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Nearly a quarter of a million websites blocked in Turkey in five years – report

Turkey has blocked a total of 245,825 websites and domains between 2014 and 2018, according to a study released in June by Freedom of Expression Association (IFOD).

IFOD’s analysis report is on Blocked Websites and Contents of News and Social Media in Turkey.

In 2018 alone, a total of 54,903 websites publishing 3,306 news articles were blocked by the Turkish authorities, according to the “BlockedWeb 2018 Report” which was compiled by Bilgi University academic Yaman Akdeniz and Ozan Guven, an activist and researcher.

Sozcu, a daily critical of Turkish President Recep Tayyip Erdogan, was listed “the most blocked news site in 2018″ with 204 news articles being blocked. Cumhuriyet and Hurriyet followed with 196 and 190 news articles respectively, the report said.

The BlockedWeb report provided figures regarding numerous legal actions taken against social media accounts based on examinations by Turkey’s interior ministry. A total of 26,996 social media accounts were examined by the ministry, and of those, 13,544 accounts were subjected to legal action.

The report also evaluated data from transparency reports of global social media and Internet platforms, such as Twitter, Facebook, Google, WordPress.

In 2018, Turkey ranks first, by a massive margin, in requests for content removal which were forwarded to Twitter, totaling 12,897, followed by Russia with 4,613 and Japan with 850 requests.

Similarly, Turkey sent 50,275 content removal requests to Google during the period of 2014-2018, among them, 36,965 requests originated from Turkish court rulings.

“As we are living in the 13th year of Law no. 5651 [Turkey’s Internet bill], the state has been actively maintaining its complex Internet censorship mechanism [stronger] than ever before,” the report commented.

The law, which was enacted in 2007 to protect children and prevent access to illegal and harmful Internet content, has repeatedly been amended over the years to broaden the scope for censorship.

Further, in 2018, the ruling Justice and Development Party (AKP) government expanded the powers of the Radio and Television Supreme Council (RTUK), Turkish watchdog, to include overseeing online content providers, which amounted to digital censorship.

Digital world under AKP control in Turkey

“Censorship of websites and online social media has reached unprecedented levels and the authorities are now trying to bring online video services under control,” declared Reporters Without Borders (RSF), a Paris-based international media rights group.

The AKP move came, critics say, after the online world – websites, blogs, social media, etc. – emerged as the center of opposition in Turkey, notably in the aftermath of the failed coup in 2016.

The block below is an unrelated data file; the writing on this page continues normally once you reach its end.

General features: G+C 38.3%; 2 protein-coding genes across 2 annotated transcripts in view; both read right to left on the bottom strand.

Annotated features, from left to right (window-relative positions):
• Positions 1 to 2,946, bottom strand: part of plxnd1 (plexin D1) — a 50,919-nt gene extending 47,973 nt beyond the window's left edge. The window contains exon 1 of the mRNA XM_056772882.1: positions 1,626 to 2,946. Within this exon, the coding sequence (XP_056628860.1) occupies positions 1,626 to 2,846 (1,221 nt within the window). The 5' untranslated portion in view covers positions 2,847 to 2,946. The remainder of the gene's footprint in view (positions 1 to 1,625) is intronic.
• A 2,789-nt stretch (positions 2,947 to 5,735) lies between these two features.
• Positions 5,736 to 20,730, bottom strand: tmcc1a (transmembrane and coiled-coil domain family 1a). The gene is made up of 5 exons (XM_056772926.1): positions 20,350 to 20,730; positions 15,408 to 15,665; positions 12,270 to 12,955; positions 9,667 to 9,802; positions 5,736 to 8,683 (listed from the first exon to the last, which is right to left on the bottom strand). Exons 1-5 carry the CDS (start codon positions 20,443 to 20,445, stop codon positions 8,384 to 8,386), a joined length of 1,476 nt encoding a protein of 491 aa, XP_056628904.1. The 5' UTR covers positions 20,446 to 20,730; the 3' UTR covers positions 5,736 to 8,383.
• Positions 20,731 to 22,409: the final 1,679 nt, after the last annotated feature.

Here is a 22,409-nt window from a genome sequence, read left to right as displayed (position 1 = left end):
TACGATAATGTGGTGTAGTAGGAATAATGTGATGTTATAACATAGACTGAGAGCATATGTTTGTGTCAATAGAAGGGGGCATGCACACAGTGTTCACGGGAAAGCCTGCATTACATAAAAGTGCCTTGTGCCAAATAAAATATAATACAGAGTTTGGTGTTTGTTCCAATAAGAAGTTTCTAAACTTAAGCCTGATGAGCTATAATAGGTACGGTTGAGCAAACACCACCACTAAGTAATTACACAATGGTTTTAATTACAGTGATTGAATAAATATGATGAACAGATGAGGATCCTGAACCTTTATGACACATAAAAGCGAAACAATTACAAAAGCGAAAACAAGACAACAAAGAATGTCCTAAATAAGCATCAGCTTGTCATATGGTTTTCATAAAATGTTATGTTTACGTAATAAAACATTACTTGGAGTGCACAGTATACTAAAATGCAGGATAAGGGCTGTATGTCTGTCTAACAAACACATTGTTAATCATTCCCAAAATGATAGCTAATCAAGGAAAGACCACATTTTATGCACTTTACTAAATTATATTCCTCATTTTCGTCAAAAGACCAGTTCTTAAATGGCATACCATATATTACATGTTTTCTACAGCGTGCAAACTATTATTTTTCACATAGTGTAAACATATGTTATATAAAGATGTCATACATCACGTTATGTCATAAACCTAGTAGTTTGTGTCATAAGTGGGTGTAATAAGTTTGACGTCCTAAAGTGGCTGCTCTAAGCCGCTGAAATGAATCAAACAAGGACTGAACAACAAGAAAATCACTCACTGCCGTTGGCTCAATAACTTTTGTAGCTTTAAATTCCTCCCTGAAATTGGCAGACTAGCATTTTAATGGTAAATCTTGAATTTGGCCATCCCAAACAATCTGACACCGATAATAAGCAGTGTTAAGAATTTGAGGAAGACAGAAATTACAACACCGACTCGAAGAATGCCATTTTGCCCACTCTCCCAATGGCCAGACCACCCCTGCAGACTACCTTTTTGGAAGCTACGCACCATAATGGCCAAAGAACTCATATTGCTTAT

Blocking a website totally due to content has become frequent in Turkey. Access to online platforms including Twitter, Facebook, Instagram, YouTube, and WhatsApp have been blocked in Turkey many times, usually after incidents such as mass demonstrations, terrorist attacks, or coup plots.

“It is against the decisions of both Turkey’s Constitutional Court (AYM) and the ECtHR to block the whole website due to an image, a too harsh measure,” Akdeniz said, speaking to journo.com.tr.

Akdeniz, together with Kerem Altiparmak, a human rights activist and a law professor, has sued the AKP government over more than a hundred court decisions for blocking certain websites in the country.

Only a few of their petitions have been successful. The pair, for instance, took the bans on Twitter and YouTube to the AYM and the ECtHR. The latter ruled that both bans were violating freedom of expression. Contrary to its routine, Ankara respected the ECtHR decision and lifted the bans.

In general, the Turkish authorities ignore the ECtHR verdicts, though the country is a signatory to the European Convention on Human Rights (ECHR), paying fines instead.

Akdeniz argued that it was important to take the government to court, even if the case is rejected, saying, “The government sees the Internet as its last battleground and the pressure will not cease any time soon. That’s why fighting censorship in court is very important.”

At the other end, the ban on Wikipedia has been in place for more than two years.

Since 2017, all language versions of the site have been inaccessible to Turkish IP addresses.

In April 2017, AKP blocked access to Wikipedia over two entries, one linking AKP to radical Islamist groups in Syria, and the other showing the 2016 coup as a state-sponsored plot. Turkey demands the entries be removed, while Wikipedia declines to take down the content.

In May, the Wikimedia Foundation filed an application before the European Court of Human Rights (ECtHR) in a bid to lift the blanket ban, arguing the ban is a violation of the fundamental right to freedom of expression as guaranteed by Article 10 of the European Convention.

The online encyclopedia can now be accessed in Turkey only through a Virtual Private Network (VPN), a service that protects private web traffic and hides one’s online actions.

Echoing Akdeniz, Sevket Uyanik from the Common Knowledge and Communication Association (TBID) emphasized the importance of being sensitive to and of fighting together against censorship.

“Our society has accepted censorship and auto-censorship as something normal, a really worrying situation. Instead of fighting against censorship, people are finding a way around it, with the help of VPN or other services, but that is not enough,” Uyanik told journo.com.tr.

Things were very different only a few years ago in 2011 when tens of thousands of people marched in Istanbul to protest a law introducing state control over the Internet, Uyanik said.

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